The most popular educator on YouTube does not have a Ph.D. He has never taught at a college or university. And he delivers all of his lectures from a bedroom closet.
This upstart is Salman Khan, a 33-year-old who quit his job as a financial analyst to spend more time making homemade lecture videos in his home studio. His unusual teaching materials started as a way to tutor his faraway cousins, but his lectures have grown into an online phenomenon—and a kind of protest against what he sees as a flawed educational system.
"My single biggest goal is to try to deliver things the way I wish they were delivered to me," he told me recently.
The resulting videos don't look or feel like typical college lectures or any of the lecture videos that traditional colleges put on their Web sites or YouTube channels. For one thing, these lectures are short—about 10 minutes each. And they're low-tech: Viewers see only the scrawls of equations or bad drawings that Mr. Khan writes on his digital sketchpad software as he narrates.
The lo-fi videos seem to work for students, many of whom have written glowing testimonials or even donated a few bucks via a PayPal link. The free videos have drawn hundreds of thousands of views, making them more popular than the lectures by the Massachusetts Institute of Technology, famous for making course materials free, or any other traditional institution online, according to the leaders of YouTube's education section.
Mr. Khan calls his collection of videos "Khan Academy," and he lists himself as founder and faculty. That means he teaches every subject, and he has produced 1,400 lectures since he started in 2006. Now he records one to five lectures per day.
He started with subject matter he knows best—math and engineering, which he studied as an undergraduate at MIT. But lately he has added history lectures about the French Revolution and biology lectures on "Embryonic Stem Cells" and "Introduction to Cellular Respiration."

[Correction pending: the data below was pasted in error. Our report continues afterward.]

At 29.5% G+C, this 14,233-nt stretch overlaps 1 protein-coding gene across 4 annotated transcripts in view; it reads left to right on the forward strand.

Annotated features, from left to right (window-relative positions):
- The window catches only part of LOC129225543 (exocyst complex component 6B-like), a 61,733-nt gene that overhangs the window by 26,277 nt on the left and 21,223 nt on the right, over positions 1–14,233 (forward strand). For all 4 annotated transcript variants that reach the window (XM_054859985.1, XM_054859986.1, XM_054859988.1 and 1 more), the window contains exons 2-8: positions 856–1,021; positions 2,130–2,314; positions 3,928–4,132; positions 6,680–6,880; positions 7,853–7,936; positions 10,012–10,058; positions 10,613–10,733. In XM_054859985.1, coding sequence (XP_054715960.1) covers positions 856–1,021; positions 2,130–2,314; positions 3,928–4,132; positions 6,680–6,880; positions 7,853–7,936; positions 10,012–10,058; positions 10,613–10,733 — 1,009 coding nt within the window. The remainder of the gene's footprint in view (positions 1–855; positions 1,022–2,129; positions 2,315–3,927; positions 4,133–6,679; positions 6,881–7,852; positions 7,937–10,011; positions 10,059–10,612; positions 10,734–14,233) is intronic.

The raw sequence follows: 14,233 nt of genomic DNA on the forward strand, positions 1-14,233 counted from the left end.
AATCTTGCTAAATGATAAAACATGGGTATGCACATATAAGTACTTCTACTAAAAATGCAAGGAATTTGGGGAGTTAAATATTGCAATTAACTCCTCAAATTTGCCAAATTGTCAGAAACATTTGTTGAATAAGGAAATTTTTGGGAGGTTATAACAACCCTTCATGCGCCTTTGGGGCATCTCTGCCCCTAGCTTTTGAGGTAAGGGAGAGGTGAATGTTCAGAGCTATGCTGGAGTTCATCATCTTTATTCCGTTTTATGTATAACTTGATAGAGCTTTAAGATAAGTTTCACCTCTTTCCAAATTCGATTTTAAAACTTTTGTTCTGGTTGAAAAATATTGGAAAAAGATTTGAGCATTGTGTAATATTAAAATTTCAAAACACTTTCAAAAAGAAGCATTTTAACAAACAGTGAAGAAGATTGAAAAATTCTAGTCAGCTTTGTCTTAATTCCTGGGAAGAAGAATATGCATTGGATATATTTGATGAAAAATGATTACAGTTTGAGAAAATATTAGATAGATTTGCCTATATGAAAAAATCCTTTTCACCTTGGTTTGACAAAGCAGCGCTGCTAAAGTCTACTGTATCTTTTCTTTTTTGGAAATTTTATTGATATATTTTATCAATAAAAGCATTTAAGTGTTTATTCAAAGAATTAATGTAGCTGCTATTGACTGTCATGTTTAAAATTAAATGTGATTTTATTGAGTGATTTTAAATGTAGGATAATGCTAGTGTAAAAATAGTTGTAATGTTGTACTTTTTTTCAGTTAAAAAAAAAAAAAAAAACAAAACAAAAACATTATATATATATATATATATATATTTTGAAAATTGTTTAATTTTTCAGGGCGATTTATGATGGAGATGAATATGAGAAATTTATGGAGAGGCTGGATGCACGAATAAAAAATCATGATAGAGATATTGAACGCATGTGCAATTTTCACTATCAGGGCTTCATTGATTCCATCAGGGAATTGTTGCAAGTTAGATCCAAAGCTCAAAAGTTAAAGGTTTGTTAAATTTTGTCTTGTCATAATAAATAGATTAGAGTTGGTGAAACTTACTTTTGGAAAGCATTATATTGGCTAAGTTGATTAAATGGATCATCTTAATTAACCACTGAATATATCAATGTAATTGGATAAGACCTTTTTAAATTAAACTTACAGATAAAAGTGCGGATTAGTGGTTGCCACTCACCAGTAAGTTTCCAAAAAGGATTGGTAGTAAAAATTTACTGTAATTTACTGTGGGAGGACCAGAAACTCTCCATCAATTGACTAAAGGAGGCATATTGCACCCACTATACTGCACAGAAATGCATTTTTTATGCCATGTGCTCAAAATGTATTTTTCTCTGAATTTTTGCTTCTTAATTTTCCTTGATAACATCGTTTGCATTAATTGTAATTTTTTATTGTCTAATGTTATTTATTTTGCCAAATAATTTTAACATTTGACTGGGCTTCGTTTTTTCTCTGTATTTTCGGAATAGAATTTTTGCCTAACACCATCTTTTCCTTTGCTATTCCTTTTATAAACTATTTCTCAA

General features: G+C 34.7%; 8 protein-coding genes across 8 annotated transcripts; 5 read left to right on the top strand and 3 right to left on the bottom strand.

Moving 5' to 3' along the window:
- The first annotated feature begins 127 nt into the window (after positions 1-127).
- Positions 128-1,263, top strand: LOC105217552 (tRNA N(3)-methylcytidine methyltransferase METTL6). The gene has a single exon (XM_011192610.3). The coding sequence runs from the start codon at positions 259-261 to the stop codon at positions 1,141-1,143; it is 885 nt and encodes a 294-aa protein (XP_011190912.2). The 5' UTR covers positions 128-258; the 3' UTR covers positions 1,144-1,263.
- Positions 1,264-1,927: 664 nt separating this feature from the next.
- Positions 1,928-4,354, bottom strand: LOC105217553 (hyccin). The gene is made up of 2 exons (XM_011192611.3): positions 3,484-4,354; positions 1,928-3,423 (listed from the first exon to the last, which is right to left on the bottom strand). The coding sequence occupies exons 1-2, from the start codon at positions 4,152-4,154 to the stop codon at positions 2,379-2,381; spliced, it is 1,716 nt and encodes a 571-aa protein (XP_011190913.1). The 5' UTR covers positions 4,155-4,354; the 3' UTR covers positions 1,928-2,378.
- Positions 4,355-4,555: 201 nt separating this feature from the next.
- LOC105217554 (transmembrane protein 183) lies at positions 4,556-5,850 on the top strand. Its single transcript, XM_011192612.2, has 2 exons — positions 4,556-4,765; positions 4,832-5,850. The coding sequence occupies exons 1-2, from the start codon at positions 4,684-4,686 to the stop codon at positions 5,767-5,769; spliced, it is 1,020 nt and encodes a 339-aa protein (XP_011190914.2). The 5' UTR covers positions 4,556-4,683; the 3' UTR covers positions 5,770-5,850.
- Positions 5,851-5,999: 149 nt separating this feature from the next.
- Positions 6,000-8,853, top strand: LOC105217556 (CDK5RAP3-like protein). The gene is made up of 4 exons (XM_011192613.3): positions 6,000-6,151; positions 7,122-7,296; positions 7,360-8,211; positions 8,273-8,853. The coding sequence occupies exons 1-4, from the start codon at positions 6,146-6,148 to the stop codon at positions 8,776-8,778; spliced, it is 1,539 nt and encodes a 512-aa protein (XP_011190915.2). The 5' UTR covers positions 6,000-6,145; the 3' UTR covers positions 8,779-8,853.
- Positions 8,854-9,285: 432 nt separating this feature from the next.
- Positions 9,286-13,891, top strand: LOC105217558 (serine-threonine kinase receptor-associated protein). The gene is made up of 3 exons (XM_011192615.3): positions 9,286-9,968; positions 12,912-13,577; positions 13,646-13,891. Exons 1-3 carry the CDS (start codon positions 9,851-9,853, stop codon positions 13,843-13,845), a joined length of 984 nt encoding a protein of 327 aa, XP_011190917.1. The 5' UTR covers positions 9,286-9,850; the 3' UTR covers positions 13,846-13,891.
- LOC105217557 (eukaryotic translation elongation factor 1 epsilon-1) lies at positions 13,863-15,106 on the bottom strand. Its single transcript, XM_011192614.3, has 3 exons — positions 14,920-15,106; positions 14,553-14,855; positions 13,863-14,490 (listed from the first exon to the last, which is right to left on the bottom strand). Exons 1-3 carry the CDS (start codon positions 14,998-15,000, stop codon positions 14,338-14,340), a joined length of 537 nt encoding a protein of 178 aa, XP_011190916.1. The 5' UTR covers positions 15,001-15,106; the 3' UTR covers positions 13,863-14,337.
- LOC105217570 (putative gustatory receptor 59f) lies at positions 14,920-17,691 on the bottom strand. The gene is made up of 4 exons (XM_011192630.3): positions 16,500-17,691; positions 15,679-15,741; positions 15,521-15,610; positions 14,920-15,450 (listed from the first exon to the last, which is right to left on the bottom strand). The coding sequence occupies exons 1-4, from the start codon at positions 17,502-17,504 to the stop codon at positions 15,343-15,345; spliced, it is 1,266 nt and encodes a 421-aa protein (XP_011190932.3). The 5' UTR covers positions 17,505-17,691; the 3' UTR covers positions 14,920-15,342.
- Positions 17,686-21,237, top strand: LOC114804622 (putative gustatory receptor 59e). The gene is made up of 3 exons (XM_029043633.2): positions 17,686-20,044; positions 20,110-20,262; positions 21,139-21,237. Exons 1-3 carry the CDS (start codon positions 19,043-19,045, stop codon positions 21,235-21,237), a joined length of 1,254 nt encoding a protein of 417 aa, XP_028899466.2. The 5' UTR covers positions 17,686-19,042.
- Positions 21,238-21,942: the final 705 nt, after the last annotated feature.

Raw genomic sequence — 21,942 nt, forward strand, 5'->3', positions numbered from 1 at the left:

If Mr. Khan is unfamiliar with a subject he wants to teach, he gives himself a crash course first. In a recent talk he explained how he prepared for his lecture on entropy: "I took two weeks off and I just pondered it, and I called every professor and everyone I could talk to and I said, Let's go have a glass of wine about entropy. After about two weeks it clicked in my brain, and I said, now I'm willing to make a video about entropy."
Some critics have blogged that this learn-as-you-go approach is no way to run an educational project—and they worry that the videos may contain errors or lead students astray.
But to Mr. Khan, occasional mistakes are part of his method. By watching him stumble through a problem, students see the process better, he argues. Sometimes they correct him in comments on his YouTube videos, and he says this makes students more engaged with the material. "Sometimes when it's a little rough, it's going to be a better product than when you overprepare," he says.
The Khan Academy explicitly challenges many of higher-education's most sacred assumptions: that professional academics make the best teachers; that hourlong lectures are the best way to relate material; and that in-person teaching is better than videos. Mr. Khan argues that his little lectures disprove all of that.
Watching his videos highlights how little the Web has changed higher education. Many online courses at traditional colleges simply replicate the in-person model—often in ways that are not as effective. And what happens in most classrooms varies little from 50 years ago (or more). Which is why Mr. Khan's videos come as a surprise, with their informal style, bite-sized units, and simple but effective use of multimedia.
The Khan Academy raises the question: What if colleges could be retooled with new technologies in mind?
College From Scratch
Mr. Khan is not the only one asking that question these days.